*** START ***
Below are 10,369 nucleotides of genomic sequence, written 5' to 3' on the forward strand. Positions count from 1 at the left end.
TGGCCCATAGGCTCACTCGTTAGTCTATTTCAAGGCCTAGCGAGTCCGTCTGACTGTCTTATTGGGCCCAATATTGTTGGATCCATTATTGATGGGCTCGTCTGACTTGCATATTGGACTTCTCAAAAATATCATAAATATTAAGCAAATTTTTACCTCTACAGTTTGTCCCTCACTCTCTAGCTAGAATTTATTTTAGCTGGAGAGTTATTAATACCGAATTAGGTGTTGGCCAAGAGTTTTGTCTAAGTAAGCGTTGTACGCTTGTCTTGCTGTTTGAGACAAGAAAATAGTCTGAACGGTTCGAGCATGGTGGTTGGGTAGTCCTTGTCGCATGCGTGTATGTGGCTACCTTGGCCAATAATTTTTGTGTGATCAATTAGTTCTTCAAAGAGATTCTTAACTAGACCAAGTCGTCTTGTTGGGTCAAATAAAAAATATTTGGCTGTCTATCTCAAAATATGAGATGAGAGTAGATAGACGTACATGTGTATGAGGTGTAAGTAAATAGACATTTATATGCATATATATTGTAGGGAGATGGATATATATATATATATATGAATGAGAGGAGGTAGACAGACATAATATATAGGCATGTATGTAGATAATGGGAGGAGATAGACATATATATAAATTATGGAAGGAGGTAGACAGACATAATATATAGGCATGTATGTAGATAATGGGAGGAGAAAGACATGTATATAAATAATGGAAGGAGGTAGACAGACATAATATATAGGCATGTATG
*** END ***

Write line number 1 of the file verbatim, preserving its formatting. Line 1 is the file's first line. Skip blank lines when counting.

Below are 10,369 nucleotides of genomic sequence, written 5' to 3' on the forward strand. Positions count from 1 at the left end.